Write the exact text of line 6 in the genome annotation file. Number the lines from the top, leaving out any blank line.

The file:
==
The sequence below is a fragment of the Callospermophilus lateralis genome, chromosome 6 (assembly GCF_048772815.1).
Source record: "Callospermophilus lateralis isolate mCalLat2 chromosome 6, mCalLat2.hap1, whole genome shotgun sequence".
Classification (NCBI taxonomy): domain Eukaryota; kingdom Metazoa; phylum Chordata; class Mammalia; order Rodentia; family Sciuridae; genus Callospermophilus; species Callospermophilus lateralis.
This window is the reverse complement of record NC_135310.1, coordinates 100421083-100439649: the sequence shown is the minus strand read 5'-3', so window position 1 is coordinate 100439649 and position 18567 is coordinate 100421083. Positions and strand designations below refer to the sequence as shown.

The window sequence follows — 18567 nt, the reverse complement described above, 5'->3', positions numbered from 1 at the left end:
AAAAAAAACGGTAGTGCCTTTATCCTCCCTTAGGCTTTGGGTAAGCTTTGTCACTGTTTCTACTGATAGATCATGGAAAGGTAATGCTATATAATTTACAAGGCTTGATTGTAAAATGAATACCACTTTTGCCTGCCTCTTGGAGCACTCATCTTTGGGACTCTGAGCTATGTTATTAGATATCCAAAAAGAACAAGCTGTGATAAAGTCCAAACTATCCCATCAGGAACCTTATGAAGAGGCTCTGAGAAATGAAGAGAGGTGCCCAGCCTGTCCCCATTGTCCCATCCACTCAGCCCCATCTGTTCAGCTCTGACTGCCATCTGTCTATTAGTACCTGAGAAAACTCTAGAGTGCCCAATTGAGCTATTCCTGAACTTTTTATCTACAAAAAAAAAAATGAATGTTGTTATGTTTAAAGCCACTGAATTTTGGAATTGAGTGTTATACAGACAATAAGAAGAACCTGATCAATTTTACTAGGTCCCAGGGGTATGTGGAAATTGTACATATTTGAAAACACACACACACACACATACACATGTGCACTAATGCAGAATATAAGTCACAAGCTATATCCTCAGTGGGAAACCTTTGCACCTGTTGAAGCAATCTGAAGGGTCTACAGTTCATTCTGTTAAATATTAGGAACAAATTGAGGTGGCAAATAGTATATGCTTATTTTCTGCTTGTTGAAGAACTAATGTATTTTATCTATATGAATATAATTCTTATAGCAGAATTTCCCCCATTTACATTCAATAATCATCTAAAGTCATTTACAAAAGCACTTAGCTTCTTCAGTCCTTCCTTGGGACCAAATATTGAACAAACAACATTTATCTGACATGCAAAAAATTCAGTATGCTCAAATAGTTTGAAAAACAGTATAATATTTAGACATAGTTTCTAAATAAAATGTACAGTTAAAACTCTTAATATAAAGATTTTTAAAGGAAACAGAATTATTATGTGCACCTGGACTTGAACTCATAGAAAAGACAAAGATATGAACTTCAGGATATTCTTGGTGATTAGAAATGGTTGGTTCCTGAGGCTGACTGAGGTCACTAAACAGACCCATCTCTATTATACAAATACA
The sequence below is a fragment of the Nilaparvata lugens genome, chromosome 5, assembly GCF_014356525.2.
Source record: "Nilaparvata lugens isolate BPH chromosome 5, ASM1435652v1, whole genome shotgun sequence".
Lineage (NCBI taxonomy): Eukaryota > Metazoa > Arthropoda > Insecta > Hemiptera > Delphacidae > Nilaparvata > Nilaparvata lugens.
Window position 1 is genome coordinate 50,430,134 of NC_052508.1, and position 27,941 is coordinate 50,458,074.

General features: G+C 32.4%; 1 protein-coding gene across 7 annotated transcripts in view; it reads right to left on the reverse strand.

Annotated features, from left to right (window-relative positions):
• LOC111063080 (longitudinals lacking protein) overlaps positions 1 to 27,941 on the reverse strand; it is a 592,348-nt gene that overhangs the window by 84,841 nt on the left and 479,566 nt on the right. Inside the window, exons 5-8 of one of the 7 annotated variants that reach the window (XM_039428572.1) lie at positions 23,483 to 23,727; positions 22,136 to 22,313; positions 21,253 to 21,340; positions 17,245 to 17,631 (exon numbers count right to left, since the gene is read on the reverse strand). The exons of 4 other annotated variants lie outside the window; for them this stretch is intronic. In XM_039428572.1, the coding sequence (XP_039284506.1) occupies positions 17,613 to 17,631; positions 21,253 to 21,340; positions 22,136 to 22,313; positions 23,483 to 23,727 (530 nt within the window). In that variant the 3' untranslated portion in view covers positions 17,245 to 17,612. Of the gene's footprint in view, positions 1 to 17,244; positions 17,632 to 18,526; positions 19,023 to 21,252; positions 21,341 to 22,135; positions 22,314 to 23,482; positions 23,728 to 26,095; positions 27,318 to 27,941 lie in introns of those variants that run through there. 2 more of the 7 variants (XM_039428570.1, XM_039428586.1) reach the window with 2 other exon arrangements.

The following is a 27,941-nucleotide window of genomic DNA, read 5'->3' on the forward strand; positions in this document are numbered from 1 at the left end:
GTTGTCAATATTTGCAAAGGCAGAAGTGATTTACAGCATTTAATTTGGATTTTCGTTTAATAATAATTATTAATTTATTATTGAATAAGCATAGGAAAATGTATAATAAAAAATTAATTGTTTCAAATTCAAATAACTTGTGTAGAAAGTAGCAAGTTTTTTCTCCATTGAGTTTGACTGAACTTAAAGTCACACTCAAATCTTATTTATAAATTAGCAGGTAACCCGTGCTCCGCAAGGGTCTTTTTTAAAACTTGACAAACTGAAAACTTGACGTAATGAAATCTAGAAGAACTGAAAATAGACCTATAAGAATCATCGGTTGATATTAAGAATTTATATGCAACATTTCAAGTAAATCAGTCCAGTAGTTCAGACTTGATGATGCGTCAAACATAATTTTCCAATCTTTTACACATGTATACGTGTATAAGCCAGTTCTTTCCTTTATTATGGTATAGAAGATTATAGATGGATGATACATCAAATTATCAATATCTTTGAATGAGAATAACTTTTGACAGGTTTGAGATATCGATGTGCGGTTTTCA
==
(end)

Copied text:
AAAAAAAACGGTAGTGCCTTTATCCTCCCTTAGGCTTTGGGTAAGCTTTGTCACTGTTTCTACTGATAGATCATGGAAAGGTAATGCTATATAATTTACAAGGCTTGATTGTAAAATGAATACCACTTTTGCCTGCCTCTTGGAGCACTCATCTTTGGGACTCTGAGCTATGTTATTAGATATCCAAAAAGAACAAGCTGTGATAAAGTCCAAACTATCCCATCAGGAACCTTATGAAGAGGCTCTGAGAAATGAAGAGAGGTGCCCAGCCTGTCCCCATTGTCCCATCCACTCAGCCCCATCTGTTCAGCTCTGACTGCCATCTGTCTATTAGTACCTGAGAAAACTCTAGAGTGCCCAATTGAGCTATTCCTGAACTTTTTATCTACAAAAAAAAAAATGAATGTTGTTATGTTTAAAGCCACTGAATTTTGGAATTGAGTGTTATACAGACAATAAGAAGAACCTGATCAATTTTACTAGGTCCCAGGGGTATGTGGAAATTGTACATATTTGAAAACACACACACACACACATACACATGTGCACTAATGCAGAATATAAGTCACAAGCTATATCCTCAGTGGGAAACCTTTGCACCTGTTGAAGCAATCTGAAGGGTCTACAGTTCATTCTGTTAAATATTAGGAACAAATTGAGGTGGCAAATAGTATATGCTTATTTTCTGCTTGTTGAAGAACTAATGTATTTTATCTATATGAATATAATTCTTATAGCAGAATTTCCCCCATTTACATTCAATAATCATCTAAAGTCATTTACAAAAGCACTTAGCTTCTTCAGTCCTTCCTTGGGACCAAATATTGAACAAACAACATTTATCTGACATGCAAAAAATTCAGTATGCTCAAATAGTTTGAAAAACAGTATAATATTTAGACATAGTTTCTAAATAAAATGTACAGTTAAAACTCTTAATATAAAGATTTTTAAAGGAAACAGAATTATTATGTGCACCTGGACTTGAACTCATAGAAAAGACAAAGATATGAACTTCAGGATATTCTTGGTGATTAGAAATGGTTGGTTCCTGAGGCTGACTGAGGTCACTAAACAGACCCATCTCTATTATACAAATACA